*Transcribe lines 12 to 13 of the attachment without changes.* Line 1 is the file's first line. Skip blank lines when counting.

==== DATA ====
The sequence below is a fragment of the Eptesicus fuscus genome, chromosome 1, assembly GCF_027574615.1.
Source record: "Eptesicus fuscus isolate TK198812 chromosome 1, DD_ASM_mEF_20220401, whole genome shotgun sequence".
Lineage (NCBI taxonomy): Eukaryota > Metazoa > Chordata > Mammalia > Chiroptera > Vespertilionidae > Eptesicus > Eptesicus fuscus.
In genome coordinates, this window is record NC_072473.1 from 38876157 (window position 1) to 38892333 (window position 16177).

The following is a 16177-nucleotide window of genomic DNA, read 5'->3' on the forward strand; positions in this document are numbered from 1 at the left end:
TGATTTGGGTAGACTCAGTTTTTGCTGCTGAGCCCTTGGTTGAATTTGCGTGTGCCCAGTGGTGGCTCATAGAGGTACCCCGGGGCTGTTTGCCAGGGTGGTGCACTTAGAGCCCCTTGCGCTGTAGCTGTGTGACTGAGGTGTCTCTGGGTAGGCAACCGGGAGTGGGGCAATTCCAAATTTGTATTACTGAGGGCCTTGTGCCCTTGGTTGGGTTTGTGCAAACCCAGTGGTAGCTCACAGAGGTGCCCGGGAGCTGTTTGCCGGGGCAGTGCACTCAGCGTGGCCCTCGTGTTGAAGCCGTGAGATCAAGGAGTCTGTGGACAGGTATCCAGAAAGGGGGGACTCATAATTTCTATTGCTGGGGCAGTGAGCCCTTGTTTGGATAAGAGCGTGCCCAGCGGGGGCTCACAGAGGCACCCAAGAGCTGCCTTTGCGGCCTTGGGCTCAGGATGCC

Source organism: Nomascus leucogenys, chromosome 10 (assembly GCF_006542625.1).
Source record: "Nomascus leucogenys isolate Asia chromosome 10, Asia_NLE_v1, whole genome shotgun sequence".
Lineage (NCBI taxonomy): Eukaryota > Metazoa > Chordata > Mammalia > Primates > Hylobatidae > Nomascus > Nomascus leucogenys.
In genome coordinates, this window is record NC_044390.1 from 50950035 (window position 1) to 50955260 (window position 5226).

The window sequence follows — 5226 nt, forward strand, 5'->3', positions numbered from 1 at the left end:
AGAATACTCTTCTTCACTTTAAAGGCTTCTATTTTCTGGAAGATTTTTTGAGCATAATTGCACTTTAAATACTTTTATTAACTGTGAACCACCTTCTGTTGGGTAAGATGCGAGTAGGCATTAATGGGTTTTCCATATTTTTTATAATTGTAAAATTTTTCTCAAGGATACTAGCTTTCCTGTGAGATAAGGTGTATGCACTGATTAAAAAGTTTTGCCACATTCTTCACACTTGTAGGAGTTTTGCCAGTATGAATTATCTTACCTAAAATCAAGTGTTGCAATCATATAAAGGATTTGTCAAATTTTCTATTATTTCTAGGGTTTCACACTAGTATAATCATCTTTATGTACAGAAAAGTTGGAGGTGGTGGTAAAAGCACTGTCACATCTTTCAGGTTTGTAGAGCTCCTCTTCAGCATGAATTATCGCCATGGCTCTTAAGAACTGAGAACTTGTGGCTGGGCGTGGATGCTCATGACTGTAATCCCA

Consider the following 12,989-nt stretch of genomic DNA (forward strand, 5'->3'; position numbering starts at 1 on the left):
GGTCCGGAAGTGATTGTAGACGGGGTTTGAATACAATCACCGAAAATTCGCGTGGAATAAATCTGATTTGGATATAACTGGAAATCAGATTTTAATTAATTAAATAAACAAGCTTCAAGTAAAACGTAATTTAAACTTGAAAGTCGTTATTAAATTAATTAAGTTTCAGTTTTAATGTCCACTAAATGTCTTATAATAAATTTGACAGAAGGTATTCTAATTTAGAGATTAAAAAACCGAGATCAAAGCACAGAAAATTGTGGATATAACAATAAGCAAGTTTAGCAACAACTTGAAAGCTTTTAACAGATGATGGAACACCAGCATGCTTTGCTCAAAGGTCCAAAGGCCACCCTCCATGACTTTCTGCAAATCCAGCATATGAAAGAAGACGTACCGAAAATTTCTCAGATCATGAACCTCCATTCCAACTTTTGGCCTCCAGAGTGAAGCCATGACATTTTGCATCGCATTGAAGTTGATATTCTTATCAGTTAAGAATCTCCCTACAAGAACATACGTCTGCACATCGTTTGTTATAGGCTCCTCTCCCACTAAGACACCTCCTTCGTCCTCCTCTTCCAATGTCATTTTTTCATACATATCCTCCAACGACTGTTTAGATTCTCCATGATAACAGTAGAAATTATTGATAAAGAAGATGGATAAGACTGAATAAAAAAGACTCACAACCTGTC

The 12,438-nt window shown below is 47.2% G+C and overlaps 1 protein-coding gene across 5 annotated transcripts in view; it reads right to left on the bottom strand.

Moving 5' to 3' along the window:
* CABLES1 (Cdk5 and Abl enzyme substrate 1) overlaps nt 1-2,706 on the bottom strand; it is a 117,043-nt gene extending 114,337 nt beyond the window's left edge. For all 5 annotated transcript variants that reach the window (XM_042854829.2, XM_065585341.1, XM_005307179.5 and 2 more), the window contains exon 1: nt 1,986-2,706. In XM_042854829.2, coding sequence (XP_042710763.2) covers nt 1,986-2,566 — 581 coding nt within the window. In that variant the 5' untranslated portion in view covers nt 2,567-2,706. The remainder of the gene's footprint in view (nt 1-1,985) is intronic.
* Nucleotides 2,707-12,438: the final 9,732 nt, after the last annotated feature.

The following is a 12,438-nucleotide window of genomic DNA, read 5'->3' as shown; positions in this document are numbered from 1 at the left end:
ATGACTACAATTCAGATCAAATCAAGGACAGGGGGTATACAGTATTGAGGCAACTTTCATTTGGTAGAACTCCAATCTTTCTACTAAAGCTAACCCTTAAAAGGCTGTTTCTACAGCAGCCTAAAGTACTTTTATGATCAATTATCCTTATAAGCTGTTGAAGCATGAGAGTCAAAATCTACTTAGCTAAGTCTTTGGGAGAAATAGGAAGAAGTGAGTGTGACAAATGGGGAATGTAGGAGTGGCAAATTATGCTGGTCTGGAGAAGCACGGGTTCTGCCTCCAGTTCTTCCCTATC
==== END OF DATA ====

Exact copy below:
AGAATACTCTTCTTCACTTTAAAGGCTTCTATTTTCTGGAAGATTTTTTGAGCATAATTGCACTTTAAATACTTTTATTAACTGTGAACCACCTTCTGTTGGGTAAGATGCGAGTAGGCATTAATGGGTTTTCCATATTTTTTATAATTGTAAAATTTTTCTCAAGGATACTAGCTTTCCTGTGAGATAAGGTGTATGCACTGATTAAAAAGTTTTGCCACATTCTTCACACTTGTAGGAGTTTTGCCAGTATGAATTATCTTACCTAAAATCAAGTGTTGCAATCATATAAAGGATTTGTCAAATTTTCTATTATTTCTAGGGTTTCACACTAGTATAATCATCTTTATGTACAGAAAAGTTGGAGGTGGTGGTAAAAGCACTGTCACATCTTTCAGGTTTGTAGAGCTCCTCTTCAGCATGAATTATCGCCATGGCTCTTAAGAACTGAGAACTTGTGGCTGGGCGTGGATGCTCATGACTGTAATCCCA

Consider the following 12,989-nt stretch of genomic DNA (forward strand, 5'->3'; position numbering starts at 1 on the left):